The January 2011 flood left South East Queenslanders with many challenges as they rebuilt lives, farms and infrastructure.
One challenge that is less well known, but has major impacts on water supply along with the health of our rivers and Bay was the erosion damage to river banks.
Serious stream and river bank erosion occurred throughout Lockyer Creek, the Mid and Upper Brisbane Rivers, the Stanley River and the northern Bremer including Purga Creek.
Many landowners adjoining major rivers and streams, including the Peak Crossing Primary School on Purga Creek, lost valuable land, fences and irrigation equipment and many rural roads and bridges were damaged.
Bank erosion during the floods resulted in many millions of tonnes of sediment being moved into streams, rivers and, in many cases, Moreton Bay.
These sediments cost the community dearly. They increase the cost of producing drinking water, fill in dams and reservoirs, reduce the health of streams and rivers and pollute Moreton Bay.
For the Peak Crossing School, the January 2011 floods eroded a 70 meter Reach of Purga Creek along the school boundary.
It left in is wake a 7 meter sheer cliff that posed significant risks to student safety, threatened school infrastructure and, if left un-remediated, would have resulted in future severe loss of school lands, the school tennis court and school buildings.
Following the floods, Seqwater approached SEQ Catchments, a not-for-profit company whose focus is to protect the natural resource values of the region, for assistance in helping repair the bank erosion at the Lowood Pump Station.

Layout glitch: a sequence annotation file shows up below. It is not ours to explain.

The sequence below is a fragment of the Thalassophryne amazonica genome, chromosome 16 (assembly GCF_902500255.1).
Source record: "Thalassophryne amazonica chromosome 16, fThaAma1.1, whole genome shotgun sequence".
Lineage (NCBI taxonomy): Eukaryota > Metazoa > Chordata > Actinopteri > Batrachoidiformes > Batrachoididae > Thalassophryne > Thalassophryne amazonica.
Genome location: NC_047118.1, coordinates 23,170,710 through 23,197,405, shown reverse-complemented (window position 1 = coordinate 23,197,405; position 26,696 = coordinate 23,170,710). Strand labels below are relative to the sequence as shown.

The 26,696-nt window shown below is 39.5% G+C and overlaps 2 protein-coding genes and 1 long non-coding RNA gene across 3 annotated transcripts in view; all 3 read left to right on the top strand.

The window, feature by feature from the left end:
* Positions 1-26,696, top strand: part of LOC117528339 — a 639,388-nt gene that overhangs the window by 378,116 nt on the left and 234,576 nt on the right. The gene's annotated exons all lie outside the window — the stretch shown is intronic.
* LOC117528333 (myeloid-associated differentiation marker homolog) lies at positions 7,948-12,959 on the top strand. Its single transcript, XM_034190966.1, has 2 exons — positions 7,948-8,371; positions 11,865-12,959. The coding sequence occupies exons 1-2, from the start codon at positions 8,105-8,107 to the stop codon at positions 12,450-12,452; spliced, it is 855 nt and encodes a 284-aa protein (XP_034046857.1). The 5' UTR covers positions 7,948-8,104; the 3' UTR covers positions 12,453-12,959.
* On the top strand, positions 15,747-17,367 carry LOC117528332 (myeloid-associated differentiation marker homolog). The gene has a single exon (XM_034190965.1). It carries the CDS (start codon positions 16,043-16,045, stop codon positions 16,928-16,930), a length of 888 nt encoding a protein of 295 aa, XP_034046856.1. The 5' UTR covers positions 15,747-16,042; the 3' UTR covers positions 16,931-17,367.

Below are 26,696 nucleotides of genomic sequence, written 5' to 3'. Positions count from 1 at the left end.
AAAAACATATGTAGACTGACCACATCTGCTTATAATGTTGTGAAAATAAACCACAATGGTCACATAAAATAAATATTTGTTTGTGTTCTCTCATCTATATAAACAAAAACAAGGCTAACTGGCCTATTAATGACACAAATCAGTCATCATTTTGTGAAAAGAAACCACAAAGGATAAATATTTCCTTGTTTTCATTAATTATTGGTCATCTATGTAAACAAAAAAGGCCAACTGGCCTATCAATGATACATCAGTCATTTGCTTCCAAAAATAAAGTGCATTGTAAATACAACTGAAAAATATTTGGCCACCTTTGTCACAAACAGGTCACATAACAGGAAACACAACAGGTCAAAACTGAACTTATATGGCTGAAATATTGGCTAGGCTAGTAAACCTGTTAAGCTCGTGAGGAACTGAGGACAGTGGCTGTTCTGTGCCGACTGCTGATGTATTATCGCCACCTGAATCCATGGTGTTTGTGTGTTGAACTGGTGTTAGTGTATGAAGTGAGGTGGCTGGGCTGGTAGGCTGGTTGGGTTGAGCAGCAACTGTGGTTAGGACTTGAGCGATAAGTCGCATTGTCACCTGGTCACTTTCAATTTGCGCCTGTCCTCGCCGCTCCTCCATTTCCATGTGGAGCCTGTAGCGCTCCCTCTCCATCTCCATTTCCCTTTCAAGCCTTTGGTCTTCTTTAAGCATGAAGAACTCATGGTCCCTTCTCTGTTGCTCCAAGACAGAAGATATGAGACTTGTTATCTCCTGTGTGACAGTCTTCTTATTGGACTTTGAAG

SEQ Catchments Chief Executive Officer, Simon Warner, explained that prior to the floods, the banks were steep and grassed with only occasional trees.
"They did not have the number and diversity of trees and shrubs whose roots would otherwise bind the top couple of metres of soil. As a result, the banks were vulnerable to the high flows that were experienced in Purga Creek during the floods", he said.
The complex challenge for SEQ Catchments was to determine how it could be repaired and how the resilience of the creek could be increased to guard against future damage.
SEQ Catchments sought a range of expert advice to develop a restoration plan that relied on strengthening and battering the damaged banks and building natural resilience through extensive planting of riparian vegetation.
The restoration plan was of significant interest to the Queensland Reconstruction Authority (QRA), which had a mandate to help the community rebuild following the floods.
With NDRRA funding from the QRA and with the help of the school Parents & Citizens Association, which relocated the boundary fences and a number of small buildings, SEQ Catchments was able to remediate the site.
Chair of the QRA, Major General Dick Wilson, inspected the works with Scenic Rim Regional Council Mayor, John Brent and SEQ Catchments' Chair, Robert Smith; and planted a ceremonial tree on the banks with School Captains, Mitchell Lait and Kensey McNamara.
Major General Wilson said, "It’s great that SEQ Catchments was able to engage local contractors, Klan Brothers, to manage the earthworks and Thomas Bell to undertake the tree planting.
"Mark Klan not only operated the machinery, but he went to the school as does his daughter and his father was taught in one of the old school buildings that was moved onto the school grounds," he said.
"SEQ Catchments has done a great job with the site, Mayor John Brent said.
“Every year the trees and shrubs can mature on the restored banks, the better able they will be to resist floods like those we saw in January 2011. Importantly these works have helped us build the knowledge to repair other degraded rivers throughout South-east Queensland".
The following year SEQ Catchments took out honours in The Australian Business Awards, winning the Environmental Sustainability category in recognition of for its ground breaking work in the natural resource management sector. The award specifically recognises SEQ Catchments' achievements in working with the community to protect and restore South East Queensland's unique natural environment and biodiversity.